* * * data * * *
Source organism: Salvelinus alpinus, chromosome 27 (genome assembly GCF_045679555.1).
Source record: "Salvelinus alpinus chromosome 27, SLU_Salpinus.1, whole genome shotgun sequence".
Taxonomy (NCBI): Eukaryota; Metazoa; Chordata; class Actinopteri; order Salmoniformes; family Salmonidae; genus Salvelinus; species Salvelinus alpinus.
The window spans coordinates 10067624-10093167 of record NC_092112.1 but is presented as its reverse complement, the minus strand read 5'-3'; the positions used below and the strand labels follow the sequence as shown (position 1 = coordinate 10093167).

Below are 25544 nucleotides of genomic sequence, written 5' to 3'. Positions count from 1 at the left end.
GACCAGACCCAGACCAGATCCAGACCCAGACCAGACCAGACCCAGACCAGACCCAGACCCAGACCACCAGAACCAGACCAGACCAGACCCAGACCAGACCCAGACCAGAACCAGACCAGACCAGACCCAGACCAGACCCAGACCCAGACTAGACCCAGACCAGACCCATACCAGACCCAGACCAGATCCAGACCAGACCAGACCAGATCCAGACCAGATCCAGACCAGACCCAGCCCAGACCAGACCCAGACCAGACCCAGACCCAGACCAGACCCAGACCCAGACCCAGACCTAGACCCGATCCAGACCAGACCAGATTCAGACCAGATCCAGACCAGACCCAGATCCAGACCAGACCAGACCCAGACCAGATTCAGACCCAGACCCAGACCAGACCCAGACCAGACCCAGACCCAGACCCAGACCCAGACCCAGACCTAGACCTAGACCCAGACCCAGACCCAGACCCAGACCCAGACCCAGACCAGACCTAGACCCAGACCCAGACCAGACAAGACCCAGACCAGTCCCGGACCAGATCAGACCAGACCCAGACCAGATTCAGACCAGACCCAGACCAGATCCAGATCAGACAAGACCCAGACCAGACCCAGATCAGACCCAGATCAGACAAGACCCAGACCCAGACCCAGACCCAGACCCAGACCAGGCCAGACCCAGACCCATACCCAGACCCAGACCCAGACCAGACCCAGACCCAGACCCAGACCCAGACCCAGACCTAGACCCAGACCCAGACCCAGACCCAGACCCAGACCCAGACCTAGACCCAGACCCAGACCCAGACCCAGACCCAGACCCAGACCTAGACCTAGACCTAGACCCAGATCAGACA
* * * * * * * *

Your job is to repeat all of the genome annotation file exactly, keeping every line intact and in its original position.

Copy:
Source organism: Salvelinus alpinus, chromosome 27 (genome assembly GCF_045679555.1).
Source record: "Salvelinus alpinus chromosome 27, SLU_Salpinus.1, whole genome shotgun sequence".
Taxonomy (NCBI): Eukaryota; Metazoa; Chordata; class Actinopteri; order Salmoniformes; family Salmonidae; genus Salvelinus; species Salvelinus alpinus.
The window spans coordinates 10067624-10093167 of record NC_092112.1 but is presented as its reverse complement, the minus strand read 5'-3'; the positions used below and the strand labels follow the sequence as shown (position 1 = coordinate 10093167).

Below are 25544 nucleotides of genomic sequence, written 5' to 3'. Positions count from 1 at the left end.
GACCAGACCCAGACCAGATCCAGACCCAGACCAGACCAGACCCAGACCAGACCCAGACCCAGACCACCAGAACCAGACCAGACCAGACCCAGACCAGACCCAGACCAGAACCAGACCAGACCAGACCCAGACCAGACCCAGACCCAGACTAGACCCAGACCAGACCCATACCAGACCCAGACCAGATCCAGACCAGACCAGACCAGATCCAGACCAGATCCAGACCAGACCCAGCCCAGACCAGACCCAGACCAGACCCAGACCCAGACCAGACCCAGACCCAGACCCAGACCTAGACCCGATCCAGACCAGACCAGATTCAGACCAGATCCAGACCAGACCCAGATCCAGACCAGACCAGACCCAGACCAGATTCAGACCCAGACCCAGACCAGACCCAGACCAGACCCAGACCCAGACCCAGACCCAGACCCAGACCTAGACCTAGACCCAGACCCAGACCCAGACCCAGACCCAGACCCAGACCAGACCTAGACCCAGACCCAGACCAGACAAGACCCAGACCAGTCCCGGACCAGATCAGACCAGACCCAGACCAGATTCAGACCAGACCCAGACCAGATCCAGATCAGACAAGACCCAGACCAGACCCAGATCAGACCCAGATCAGACAAGACCCAGACCCAGACCCAGACCCAGACCCAGACCAGGCCAGACCCAGACCCATACCCAGACCCAGACCCAGACCAGACCCAGACCCAGACCCAGACCCAGACCCAGACCTAGACCCAGACCCAGACCCAGACCCAGACCCAGACCCAGACCTAGACCCAGACCCAGACCCAGACCCAGACCCAGACCCAGACCTAGACCTAGACCTAGACCCAGATCAGACA